Publication Date

2017

Abstract

River red gum (Eucalyptus camaldulensis) is the most widely-distributed eucalypt, an important timber resource, and critical to the sustainable function of many Australian waterways. Agricultural development, including decades of river regulation, has resulted in extensive degradation of E. camaldulensis woodlands, and restoration is now required to maintain ecological function in many floodplain areas. To aid restoration planning, we quantified the structural characteristics of E. camaldulensis trees in an intensively farmed region of eastern Australia. We studied tree populations on two rivers with different hydrological regimes: (1) Bogan River - ephemeral and surrounded by dryland agriculture, and (2) Macquarie River - permanent and the focus of irrigated agriculture. The two populations showed clear differences in allometric relationships. Trees on the ephemeral river were shorter with relatively wider canopies than trees with similar stem diameter on the permanent river. Trees on the ephemeral river progressed through stages of senescence at smaller stem sizes than those on the permanent river. Tree growth was episodic and strongly related to tree senescence, but the amount of growth in stem diameter was less on the ephemeral river. Tree senescence and stem diameter had the strongest effects on the probability of trees bearing hollows, with a lesser interactive effect of river hydrology. Variation among individual trees, sites and sub-catchments was large and not fully explained by the site characteristics measured. Our data enable predictions of future vegetation growth and fauna habitat development in semi-arid riparian woodlands that are not managed for silvicultural production. Our findings indicate that differences in the hydrological regimes of inland rivers manifest as differences in structural attributes of E. camaldulensis, even among individuals occupying the same catchment management area. Such differences should be reflected in future management strategies to sustain the function and biodiversity of riparian forests and woodlands.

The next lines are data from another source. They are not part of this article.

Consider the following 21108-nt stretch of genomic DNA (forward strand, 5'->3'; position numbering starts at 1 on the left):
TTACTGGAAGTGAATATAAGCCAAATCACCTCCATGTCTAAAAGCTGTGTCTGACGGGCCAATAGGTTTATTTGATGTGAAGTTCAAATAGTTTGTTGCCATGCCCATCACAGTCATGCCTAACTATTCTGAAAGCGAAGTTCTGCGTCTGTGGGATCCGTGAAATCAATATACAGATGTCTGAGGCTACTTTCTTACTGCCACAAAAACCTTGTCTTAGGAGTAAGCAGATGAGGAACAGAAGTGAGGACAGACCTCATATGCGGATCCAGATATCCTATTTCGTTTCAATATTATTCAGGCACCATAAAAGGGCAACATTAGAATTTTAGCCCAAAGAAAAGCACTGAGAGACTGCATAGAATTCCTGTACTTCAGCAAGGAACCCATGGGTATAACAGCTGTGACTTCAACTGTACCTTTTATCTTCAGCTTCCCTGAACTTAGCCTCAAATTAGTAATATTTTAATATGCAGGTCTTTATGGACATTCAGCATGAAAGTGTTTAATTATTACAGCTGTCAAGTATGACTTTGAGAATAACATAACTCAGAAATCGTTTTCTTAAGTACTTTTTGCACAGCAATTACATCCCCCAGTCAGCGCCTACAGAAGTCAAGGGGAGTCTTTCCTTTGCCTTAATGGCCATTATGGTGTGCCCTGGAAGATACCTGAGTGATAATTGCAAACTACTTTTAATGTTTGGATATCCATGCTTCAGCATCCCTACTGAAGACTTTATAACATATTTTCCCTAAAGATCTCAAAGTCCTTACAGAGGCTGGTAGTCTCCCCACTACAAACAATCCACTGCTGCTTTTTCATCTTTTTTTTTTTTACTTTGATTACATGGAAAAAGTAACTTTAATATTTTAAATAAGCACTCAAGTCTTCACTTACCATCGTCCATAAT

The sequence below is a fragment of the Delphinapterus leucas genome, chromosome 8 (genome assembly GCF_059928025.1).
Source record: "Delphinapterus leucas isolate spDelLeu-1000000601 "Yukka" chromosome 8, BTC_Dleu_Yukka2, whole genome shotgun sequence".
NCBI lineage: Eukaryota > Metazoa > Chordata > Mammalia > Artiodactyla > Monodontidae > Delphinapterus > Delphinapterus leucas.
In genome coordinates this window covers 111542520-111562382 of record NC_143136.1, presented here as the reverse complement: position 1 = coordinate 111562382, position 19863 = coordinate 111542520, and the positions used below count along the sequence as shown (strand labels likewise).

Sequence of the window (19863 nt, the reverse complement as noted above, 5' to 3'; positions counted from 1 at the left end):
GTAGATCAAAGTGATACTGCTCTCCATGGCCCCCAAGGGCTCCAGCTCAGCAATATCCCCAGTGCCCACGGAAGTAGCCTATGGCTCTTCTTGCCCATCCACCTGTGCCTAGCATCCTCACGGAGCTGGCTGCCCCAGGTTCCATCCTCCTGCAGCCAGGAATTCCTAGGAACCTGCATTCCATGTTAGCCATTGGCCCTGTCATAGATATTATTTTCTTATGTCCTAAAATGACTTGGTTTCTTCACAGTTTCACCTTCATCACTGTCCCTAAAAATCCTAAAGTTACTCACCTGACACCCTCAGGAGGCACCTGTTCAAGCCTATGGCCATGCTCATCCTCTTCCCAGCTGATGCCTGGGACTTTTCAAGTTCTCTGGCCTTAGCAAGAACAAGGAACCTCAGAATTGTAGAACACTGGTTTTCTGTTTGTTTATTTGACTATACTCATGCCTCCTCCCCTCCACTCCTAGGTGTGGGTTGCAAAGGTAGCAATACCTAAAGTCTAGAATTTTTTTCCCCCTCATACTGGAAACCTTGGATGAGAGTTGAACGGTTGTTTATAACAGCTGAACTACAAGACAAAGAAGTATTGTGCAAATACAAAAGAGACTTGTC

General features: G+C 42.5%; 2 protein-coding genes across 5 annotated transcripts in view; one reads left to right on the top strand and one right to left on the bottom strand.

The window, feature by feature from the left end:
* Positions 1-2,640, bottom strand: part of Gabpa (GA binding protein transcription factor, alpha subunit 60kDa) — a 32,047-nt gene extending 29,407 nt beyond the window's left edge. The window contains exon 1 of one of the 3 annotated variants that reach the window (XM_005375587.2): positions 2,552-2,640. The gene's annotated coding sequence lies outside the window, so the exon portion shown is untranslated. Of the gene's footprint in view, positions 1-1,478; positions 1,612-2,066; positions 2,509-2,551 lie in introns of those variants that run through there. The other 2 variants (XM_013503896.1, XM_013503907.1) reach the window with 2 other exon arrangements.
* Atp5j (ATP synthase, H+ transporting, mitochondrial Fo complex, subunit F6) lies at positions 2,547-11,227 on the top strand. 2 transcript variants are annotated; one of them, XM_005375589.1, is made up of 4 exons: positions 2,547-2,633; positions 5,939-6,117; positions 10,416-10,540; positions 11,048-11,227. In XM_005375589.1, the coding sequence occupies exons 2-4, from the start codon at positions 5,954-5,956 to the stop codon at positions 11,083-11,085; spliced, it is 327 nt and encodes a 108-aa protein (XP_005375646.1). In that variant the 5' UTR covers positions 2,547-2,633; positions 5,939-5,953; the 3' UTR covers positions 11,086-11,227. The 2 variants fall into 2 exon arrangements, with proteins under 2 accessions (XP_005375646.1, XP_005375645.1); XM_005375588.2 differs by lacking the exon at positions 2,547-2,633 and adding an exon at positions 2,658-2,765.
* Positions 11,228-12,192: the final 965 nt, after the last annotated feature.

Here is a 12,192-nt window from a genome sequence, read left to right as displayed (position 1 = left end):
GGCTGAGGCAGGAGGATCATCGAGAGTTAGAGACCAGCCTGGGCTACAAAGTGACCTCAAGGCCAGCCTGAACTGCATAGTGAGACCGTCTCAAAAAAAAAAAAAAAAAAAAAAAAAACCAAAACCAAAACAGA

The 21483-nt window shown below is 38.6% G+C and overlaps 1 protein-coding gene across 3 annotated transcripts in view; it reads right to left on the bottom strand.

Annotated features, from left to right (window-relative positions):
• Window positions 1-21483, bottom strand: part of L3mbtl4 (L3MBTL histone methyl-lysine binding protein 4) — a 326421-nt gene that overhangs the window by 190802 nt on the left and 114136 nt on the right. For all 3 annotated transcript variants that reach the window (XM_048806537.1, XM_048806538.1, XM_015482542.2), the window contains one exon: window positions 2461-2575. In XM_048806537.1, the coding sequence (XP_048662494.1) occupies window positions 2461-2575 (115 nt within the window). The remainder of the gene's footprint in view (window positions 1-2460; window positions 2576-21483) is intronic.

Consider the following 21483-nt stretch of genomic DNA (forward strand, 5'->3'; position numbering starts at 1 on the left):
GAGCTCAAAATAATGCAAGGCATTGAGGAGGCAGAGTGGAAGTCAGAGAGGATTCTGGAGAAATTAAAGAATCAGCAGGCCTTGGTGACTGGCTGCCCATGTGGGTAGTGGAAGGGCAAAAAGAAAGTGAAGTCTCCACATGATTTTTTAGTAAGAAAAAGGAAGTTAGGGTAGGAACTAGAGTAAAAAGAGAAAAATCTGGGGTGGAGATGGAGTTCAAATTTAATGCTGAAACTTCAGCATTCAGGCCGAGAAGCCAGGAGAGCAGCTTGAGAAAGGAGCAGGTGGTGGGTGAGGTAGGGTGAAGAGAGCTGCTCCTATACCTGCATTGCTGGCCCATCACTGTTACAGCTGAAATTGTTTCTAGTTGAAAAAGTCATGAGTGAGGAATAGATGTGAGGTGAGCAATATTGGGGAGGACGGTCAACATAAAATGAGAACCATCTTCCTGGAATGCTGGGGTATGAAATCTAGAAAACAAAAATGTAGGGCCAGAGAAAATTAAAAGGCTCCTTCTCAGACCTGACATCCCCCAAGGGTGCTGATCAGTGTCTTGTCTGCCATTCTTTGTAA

Document Type

Journal Article

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ERA Access

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